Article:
COURTESY WASHINGTON STATE UNIVERSITY
Derrick Low, who left a lasting legacy at Iolani and with Hawaii high school basketball, hopes to lead Washington State to new heights in the NCAA Tournament.
Highs aplenty at WSU for Low
THE legacy Derrick Low leaves on the game of basketball will be about much more than numbers.
The former Iolani standout and current Washington State senior finds himself reminiscing about his illustrious career as he prepares for his final college home game tomorrow, against in-state rival Washington.
"I've been looking back at all the things I've went through recently," Low said in a phone interview this week. "At the time, things seemed kind of slow, but now it has gone by so fast."
The magical part about Low isn't the countless clutch shots he's made, assists handed out or awards received.
Low's game -- even going back to high school, where he dominated whenever he wanted -- has always been more about intangibles.
» School: Washington State
» Class: Senior
» Position: Guard
» Height: 6-2
» High school: Iolani ('04)
» Highlights: 2007 first-team All-Pac-10; three-time Star-Bulletin high school player of the year; four-time first-team all-state selection; three-time Gatorade Hawaii player of the year
IOLANI was by no means a poor basketball school when Low first took the floor as a highly touted freshman. The Raiders had won three state titles, including two under coach Mark Mugiishi in the 1990s, and had made it to the final five times.
But that was nothing compared to the success Low guided the Raiders to in his four years. Iolani won the first three of a record five straight state titles with Low running the show at guard. His Iolani teams went 101-4 against other Hawaii high schools.
He had turned Iolani from a good basketball program into a legendary one among high schools in Hawaii. But it was nothing compared to the turnaround job that awaited him in college.
"IT was pretty much a scattered crowd," Low recalled of his first home games at Friel Court in Pullman, Wash. "It was usually about half full."
Low took many people aback when the most decorated high school basketball player in Hawaii state history committed to Washington State.
Washington State? A team that hadn't finished better than sixth in the Pac-10 in the previous eight seasons? A team that was 77-150 over that span?
"People were surprised for sure," Low said of his choice. "But the Bennetts (former coach Dick and current coach Tony, Dick's son) sold me on the idea that I could be a part of turning the program around. It was something I wanted to do."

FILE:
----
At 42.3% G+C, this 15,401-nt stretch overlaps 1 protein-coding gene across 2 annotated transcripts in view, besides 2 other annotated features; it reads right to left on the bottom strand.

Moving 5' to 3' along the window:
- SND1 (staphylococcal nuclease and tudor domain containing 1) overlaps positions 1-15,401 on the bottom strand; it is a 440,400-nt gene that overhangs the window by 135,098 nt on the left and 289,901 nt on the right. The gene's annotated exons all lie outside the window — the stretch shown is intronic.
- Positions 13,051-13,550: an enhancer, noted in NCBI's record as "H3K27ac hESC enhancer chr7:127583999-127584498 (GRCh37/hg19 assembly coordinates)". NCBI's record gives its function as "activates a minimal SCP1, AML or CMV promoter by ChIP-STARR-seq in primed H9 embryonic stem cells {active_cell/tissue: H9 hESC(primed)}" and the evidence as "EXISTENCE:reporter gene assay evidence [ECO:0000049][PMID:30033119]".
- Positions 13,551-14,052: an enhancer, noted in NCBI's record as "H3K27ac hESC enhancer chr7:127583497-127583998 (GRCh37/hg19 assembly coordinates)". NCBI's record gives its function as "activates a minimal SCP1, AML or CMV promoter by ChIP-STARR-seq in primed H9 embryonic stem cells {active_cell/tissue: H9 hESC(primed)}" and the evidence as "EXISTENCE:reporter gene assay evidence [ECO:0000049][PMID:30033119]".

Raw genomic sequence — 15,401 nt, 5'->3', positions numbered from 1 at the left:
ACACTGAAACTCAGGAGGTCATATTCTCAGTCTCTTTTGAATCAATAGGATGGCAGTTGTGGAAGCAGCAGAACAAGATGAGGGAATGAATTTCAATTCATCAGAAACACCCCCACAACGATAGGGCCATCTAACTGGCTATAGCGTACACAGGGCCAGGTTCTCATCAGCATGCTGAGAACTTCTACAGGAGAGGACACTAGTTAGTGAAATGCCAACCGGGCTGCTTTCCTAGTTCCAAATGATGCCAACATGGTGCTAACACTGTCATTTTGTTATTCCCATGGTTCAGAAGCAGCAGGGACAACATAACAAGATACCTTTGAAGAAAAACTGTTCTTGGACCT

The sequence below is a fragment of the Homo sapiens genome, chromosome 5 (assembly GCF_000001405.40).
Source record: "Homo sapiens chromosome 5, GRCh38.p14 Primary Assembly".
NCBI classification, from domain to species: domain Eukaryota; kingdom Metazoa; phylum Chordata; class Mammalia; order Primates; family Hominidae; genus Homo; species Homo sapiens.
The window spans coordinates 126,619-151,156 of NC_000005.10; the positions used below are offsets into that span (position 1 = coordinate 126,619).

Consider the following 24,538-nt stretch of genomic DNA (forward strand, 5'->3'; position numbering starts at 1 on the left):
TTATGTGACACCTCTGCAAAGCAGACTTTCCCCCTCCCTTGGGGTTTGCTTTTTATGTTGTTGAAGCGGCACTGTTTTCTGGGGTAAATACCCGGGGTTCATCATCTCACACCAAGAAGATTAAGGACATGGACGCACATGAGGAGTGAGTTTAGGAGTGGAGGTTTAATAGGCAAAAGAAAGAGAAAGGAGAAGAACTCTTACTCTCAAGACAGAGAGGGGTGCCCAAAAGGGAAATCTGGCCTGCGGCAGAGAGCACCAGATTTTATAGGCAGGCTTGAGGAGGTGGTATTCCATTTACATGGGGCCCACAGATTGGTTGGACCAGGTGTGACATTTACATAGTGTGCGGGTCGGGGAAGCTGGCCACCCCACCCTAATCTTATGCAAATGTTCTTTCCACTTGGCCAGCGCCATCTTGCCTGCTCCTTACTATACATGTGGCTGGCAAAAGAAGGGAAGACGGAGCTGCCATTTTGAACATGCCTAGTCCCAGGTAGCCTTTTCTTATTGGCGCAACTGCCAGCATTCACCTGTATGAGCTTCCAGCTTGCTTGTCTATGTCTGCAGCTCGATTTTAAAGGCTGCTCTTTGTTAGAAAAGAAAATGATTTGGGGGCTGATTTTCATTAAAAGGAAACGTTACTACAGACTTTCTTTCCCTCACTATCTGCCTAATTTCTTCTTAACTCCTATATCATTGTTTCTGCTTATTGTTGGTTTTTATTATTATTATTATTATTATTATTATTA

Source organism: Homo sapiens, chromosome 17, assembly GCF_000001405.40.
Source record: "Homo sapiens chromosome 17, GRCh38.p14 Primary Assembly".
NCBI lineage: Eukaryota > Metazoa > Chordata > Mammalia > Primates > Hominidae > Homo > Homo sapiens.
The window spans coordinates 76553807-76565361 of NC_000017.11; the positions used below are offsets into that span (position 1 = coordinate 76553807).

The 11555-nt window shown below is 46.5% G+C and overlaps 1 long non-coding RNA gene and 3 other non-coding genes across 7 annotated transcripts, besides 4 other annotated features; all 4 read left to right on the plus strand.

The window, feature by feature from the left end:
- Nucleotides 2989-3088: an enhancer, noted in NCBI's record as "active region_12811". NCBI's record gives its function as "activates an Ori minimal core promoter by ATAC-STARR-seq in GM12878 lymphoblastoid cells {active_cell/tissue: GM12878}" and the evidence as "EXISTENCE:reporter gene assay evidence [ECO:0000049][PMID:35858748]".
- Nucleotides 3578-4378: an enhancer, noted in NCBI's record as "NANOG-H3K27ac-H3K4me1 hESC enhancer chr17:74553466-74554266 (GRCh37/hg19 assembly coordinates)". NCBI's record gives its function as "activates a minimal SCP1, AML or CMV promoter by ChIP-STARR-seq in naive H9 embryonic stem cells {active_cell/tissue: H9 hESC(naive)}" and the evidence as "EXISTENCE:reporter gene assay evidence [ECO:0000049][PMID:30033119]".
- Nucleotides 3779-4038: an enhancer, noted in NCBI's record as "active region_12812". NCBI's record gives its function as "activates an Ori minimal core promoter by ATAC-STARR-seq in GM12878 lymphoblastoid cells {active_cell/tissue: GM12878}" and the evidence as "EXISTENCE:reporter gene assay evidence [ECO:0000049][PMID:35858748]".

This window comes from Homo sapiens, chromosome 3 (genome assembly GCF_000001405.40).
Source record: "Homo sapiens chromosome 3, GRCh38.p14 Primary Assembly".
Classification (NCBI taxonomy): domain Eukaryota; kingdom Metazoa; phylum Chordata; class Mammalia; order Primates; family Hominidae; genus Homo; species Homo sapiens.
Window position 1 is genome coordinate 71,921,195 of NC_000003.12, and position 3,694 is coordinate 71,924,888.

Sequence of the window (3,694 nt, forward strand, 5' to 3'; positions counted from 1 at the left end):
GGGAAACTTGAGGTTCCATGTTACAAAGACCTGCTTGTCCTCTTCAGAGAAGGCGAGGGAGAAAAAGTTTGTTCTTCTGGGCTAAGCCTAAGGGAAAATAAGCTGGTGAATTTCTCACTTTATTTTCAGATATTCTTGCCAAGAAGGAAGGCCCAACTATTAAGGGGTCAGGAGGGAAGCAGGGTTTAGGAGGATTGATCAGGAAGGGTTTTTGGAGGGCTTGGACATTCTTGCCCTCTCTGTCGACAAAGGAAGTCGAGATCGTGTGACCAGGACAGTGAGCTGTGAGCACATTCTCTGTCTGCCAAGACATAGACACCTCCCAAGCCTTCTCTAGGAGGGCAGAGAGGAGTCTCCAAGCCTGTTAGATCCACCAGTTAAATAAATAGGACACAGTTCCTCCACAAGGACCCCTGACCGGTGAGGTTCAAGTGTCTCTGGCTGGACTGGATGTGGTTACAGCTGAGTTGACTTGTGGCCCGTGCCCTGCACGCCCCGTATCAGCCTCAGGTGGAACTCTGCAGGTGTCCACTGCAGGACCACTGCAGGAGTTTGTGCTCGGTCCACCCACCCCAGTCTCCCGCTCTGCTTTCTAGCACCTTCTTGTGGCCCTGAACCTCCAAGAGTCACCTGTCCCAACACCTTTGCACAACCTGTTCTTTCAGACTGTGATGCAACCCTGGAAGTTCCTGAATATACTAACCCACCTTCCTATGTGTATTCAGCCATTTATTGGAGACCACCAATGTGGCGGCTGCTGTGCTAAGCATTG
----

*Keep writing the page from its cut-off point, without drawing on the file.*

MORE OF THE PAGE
A fractured foot forced Low to miss the first five games of his freshman season. He found himself sitting on the bench at the end of his first road trip when the Cougars faced Oklahoma State.
The Cowboys were ranked sixth at the time and wound up burying Washington State 81-29.
"To make matters worse, all the fans were chanting 'thanks for practice' over and over," Low said. "We just put our heads down and got off the court as fast as possible. That's how far down we were."
LOW was the first high school recruit for the Cougars under Dick Bennett, a coach of more than 35 years who had resurrected programs at Wisconsin-Green Bay and Wisconsin. The elder Bennett instilled a hard-nosed defensive approach to the game that translated to success.
Washington State slowly started to improve, but the results didn't come until Dick's son, Tony, took over the team prior to Low's junior season. The Cougars were 7-1 heading into a showdown with nationally ranked Gonzaga. In front of a sold-out home crowd, Washington State won by 10, and Low said that was when the atmosphere around Cougars basketball changed.
"That was the ultimate test for us to see how good we were," Low said. "When we won, the fans rushed the court and it was really crazy. Once we proved to ourselves we could beat a good team, we just took off."
WASHINGTON State finished 26-8 and advanced to the second round of the NCAA Tournament before losing a heartbreaker to Vanderbilt in double overtime. A year later, the Cougars have been ranked for most of the season and are poised for a second consecutive NCAA appearance.
The once-half-empty stands at Friel Court are now packed for every game. Tomorrow night will be no different as the Cougars give thanks to the original recruiting class that began one of the most incredible turnarounds in school history.
From laughingstocks to the top kids on the block, Washington State is now the best basketball school in the state.
Washington was a No. 1 seed in the NCAA tournament when Low was a freshman. When the Huskies come to town tomorrow, they bring with them a five-game losing streak against the Cougars.
"It's like Iolani and Punahou back home," Low said of the Apple Cup rivalry. "I wouldn't want my last game to be against anyone else."
Low's future will unfold in the coming months, as he hopes to one day fulfill his dream of playing in the NBA. None of that matters now as he spends the last month of his college career focused on taking the Cougars to heights they have yet to see.
Looking at the Cougars now, it's impossible to imagine that two years ago, they finished 11-17 and last in the Pac-10.
Washington State bids aloha to its favorite Hawaiian son tomorrow night. Low has no idea how he will handle his emotions, but he does know he has accomplished the one goal he originally set out to do.
"I wanted to turn this program around and it has kind of become a reality now," Low said. "To think that I've had a hand in doing that is pretty neat."